The photo below shows how puffy, soft, and well-risen the dough is in my pan. When poked, the dough springs back very slowly and doesn't fill in the impression. This is a little past what I'd typically proof a freeform hearth loaf. Why? Since the pan provides added structure, we don't have to worry about the dough spreading when it's baking. I would have baked it much earlier if this were a hearth loaf.
I prefer not to score pan loaves. If the fermentation is pushed to the limit, the bread will rise in the oven more subdued and controlled manner. With this level of proof, the loaf will not expand dramatically or rupture erratically in the oven.
I hope this article on how to shape a pan loaf gave you a go-to way for getting that soft dough into shape and into a pan. Now it's time to use these skills! I have a few sandwich loaf recipes where you can put all these new techniques to use right away:
- Pain de Mie (super soft sandwich bread)
- Whole Grain Wheat and Spelt Pan Bread
- Partially Whole Wheat Sourdough Sandwich Bread
- Honey Whole Wheat and Barley Pan Loaf
- Sourdough Sandwich Bread with Pre-cooked Flour
High-fiber seeded sourdough bread recipe
The Best Honey Whole Wheat Bread Recipe
Focaccia Pugliese (Focaccia with Potato)
If you're looking to shape other styles, check out my guide to shaping bread dough for guides on oval bâtards, round boules, buns, rolls, and more.
This pan was custom-made by a metal fabricator.↩
I would like to know with the pullman pan when do you use the lid? Do you bake with it on or is it used only while the dough is rising and then taken off to bake the bread?
If you want a loaf with a completely flat top, bake with the lid on. You only slide the lid on just before baking.
Thanks Maurizio for the information.
Do we need to oil the tin pan? Thank you
I usually do, just in case!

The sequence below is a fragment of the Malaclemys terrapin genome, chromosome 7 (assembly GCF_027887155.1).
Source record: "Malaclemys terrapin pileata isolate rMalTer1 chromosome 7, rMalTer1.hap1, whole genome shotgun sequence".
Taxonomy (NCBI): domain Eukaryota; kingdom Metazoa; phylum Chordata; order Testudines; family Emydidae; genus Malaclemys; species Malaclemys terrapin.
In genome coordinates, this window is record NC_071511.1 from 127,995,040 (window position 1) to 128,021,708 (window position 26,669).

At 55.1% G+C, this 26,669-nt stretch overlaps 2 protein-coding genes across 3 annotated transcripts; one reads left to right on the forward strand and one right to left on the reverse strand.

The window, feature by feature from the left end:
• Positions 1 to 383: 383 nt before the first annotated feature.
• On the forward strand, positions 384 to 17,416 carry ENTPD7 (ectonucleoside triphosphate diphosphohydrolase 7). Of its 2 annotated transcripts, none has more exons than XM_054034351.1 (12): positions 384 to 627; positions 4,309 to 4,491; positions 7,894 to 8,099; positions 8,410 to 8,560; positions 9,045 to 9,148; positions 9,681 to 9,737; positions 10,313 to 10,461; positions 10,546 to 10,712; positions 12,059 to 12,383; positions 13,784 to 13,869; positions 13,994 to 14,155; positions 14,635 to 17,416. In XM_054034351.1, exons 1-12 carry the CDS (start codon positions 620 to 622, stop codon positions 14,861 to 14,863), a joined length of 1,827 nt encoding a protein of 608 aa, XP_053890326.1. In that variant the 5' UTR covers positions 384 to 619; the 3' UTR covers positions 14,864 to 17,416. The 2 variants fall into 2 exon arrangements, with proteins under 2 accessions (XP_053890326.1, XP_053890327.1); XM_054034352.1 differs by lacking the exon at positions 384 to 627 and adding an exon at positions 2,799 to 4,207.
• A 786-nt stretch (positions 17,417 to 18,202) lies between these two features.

Does using the pullman pan cover achieve the same results as putting the pan in a plastic bag? What are the disadvantages to baking a sourdough sandwich loaf with the pan cover on in the oven?
I don’t like to proof the dough with the cover on only because I like to see what’s happening in there. As long as you feel it’s air tight, yes, that would work just fine. When you use the cover to bake, you end up with a square loaf of bread that’s truly in the “Pullman” style: square slices with very minimal and light crust.
Hi Maurizio, I have a question about loaf pans for sourdough. I would prefer not to use aluminum pans or pans with a nonstick coating and was considering between either a stainless steel, cast iron, or stoneware (glazed or unglazed) loaf pan to make sourdough loaves from sandwich bread to babka. My question is, can the cast iron/stoneware work if allowing the dough to proof in the pan? I wouldn’t want to jeopardize the loaf’s rise given that cast iron and stoneware take a while to heat up in the oven, and I wouldn’t want to risk an extremely hard crust by using these materials either. Do you have any thoughts as to whether people use these materials for sandwich bread and the like or if metal is best for this use?
That’s a great question. I’ve never baked a loaf in a cast iron pan where I also proofed the dough. In my experience with something like banana bread and other quick breads, cast iron pans usually tend to give them a slightly thicker crust. This doesn’t mean it’s a bad thing, in fact, I love this with my banana bread—the Staub cast iron loaf pan imparts a little crunch to an otherwise super soft bread.
My feeling is it will likely result in a thicker crust.